Digital cloud services aren't immune to the impact of real clouds, and that meant some bad news this weekend for the folks at Amazon and sites that rely in its web services.
Severe storms that wiped out power to more than 2 million people across the eastern United States Friday night also took down Netflix, Pinterest, Instagram and other sites due to an outage of Amazon's Elastic Compute Cloud in northern Virginia.
According to Amazon Web Services, at 8:21 p.m. PDT it was "investigating connectivity issues for a number of instances" in the East region. By early Saturday morning, Amazon said it was "continuing to work to recover."
Netflix, Pinterest were back up, but as of early Saturday Instagram was still down.
It's unfortunate timing for Amazon, considering that recently Google announced Compute Engine, its Virtual Machine offering that will directly compete with Amazon and Microsoft, which both offer Infrastructure as a Service.
The outages serve as a good reminder that real clouds and what they bring with them can still take out the digital cloud, which isn't immune from failures and random acts of nature. The storms Friday night caused widespread power outages from Indiana to New Jersey and packed winds that reached 70 mph, toppling three tractor trailers on an Ohio interstate and blowing over trees that killed two people in Virginia.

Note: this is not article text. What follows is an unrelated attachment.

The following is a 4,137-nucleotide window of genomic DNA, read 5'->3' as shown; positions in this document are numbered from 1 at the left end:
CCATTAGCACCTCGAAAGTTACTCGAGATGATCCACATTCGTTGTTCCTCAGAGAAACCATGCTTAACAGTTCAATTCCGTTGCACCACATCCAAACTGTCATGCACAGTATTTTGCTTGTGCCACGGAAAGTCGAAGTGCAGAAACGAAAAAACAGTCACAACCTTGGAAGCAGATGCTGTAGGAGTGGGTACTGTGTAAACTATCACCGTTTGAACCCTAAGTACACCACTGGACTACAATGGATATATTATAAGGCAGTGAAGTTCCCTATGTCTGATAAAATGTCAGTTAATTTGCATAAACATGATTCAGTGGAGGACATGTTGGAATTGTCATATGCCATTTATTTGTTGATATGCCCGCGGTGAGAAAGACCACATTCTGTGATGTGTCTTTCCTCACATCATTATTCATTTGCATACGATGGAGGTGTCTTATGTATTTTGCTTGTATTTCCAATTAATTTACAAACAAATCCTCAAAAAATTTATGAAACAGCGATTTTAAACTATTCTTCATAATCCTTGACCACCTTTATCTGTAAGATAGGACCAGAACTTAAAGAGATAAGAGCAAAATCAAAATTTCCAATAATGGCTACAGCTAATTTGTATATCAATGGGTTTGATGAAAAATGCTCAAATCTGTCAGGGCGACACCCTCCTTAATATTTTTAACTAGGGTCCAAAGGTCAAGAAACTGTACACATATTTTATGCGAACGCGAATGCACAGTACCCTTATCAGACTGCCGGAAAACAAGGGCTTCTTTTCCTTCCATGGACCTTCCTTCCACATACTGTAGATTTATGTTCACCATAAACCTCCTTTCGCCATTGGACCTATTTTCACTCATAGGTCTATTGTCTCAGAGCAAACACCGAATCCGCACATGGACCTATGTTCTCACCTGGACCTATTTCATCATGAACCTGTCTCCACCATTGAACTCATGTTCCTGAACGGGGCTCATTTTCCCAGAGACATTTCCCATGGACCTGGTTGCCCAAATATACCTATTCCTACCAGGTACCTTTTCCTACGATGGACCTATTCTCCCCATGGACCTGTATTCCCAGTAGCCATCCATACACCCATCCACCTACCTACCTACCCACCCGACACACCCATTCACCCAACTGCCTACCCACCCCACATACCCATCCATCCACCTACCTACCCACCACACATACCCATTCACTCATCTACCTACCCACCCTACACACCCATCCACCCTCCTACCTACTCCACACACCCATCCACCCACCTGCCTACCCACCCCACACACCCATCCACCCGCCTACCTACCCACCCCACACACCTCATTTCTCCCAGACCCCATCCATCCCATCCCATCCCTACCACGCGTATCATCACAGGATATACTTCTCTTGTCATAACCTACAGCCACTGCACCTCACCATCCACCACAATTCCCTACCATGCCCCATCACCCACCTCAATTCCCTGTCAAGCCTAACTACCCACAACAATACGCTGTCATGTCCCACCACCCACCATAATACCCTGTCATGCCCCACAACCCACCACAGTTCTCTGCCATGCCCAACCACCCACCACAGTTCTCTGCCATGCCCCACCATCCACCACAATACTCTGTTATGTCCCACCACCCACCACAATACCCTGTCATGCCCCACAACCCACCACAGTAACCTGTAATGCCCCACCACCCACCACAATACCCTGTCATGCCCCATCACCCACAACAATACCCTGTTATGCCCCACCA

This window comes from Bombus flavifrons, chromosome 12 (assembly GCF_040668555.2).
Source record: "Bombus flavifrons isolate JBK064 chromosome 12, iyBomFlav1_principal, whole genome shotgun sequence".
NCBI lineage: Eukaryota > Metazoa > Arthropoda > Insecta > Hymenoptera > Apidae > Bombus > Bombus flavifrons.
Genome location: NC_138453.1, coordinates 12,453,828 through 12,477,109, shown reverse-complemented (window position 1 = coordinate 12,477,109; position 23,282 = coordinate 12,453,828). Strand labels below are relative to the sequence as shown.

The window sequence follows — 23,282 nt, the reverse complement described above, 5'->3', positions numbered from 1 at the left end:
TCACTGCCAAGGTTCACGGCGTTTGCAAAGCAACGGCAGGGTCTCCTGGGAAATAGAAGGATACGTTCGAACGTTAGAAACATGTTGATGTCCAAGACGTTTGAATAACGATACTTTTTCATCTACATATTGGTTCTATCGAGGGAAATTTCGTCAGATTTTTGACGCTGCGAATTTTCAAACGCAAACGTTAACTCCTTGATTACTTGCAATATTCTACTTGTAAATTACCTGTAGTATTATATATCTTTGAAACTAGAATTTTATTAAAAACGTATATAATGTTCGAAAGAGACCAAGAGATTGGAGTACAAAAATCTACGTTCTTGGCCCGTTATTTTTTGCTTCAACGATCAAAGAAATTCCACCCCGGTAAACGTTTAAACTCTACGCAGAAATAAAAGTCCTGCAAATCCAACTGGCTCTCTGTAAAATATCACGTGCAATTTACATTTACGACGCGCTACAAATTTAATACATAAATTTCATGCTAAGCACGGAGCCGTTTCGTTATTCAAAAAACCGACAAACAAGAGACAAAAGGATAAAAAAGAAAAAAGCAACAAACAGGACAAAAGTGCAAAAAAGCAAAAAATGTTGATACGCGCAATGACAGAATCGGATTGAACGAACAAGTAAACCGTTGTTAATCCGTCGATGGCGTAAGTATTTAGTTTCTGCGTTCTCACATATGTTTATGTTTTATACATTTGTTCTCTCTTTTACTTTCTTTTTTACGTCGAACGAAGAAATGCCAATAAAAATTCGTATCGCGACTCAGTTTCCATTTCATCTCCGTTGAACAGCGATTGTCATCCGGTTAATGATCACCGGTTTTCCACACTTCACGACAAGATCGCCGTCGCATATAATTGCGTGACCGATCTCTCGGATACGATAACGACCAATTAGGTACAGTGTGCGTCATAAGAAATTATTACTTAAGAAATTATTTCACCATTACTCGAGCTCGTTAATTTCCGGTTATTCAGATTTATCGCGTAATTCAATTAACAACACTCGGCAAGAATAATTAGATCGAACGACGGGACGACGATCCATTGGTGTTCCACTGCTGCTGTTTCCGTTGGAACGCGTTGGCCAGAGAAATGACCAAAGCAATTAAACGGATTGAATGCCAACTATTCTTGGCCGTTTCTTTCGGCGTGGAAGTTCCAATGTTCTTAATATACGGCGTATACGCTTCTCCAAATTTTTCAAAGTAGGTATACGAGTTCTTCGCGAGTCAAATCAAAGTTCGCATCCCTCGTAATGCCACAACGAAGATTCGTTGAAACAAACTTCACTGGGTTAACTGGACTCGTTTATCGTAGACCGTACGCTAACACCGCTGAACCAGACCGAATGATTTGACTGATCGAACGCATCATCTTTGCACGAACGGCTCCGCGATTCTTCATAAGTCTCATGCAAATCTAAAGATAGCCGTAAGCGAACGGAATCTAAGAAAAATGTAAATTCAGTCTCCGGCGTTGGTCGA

According to the website Data Center Knowledge, the affected Amazon data center in Ashburn, Va., lost power for about 30 minutes, but the fallout from the outage affecting customers is longer lasting as Amazon has to recover virtual machine instances.
And while major data centers like this one have backup generators in case of a power problem, for whatever reason Amazon wasn't able to use it.
This is the second time this month that this particular data center lost power during a utility outage. On June 15, it suffered failures including one involving a generator cooling fan.
This story, "Amazon Cloud Hit By Real Clouds, Knocking Out Sites Like Netflix, Instagram" was originally published by PCWorld.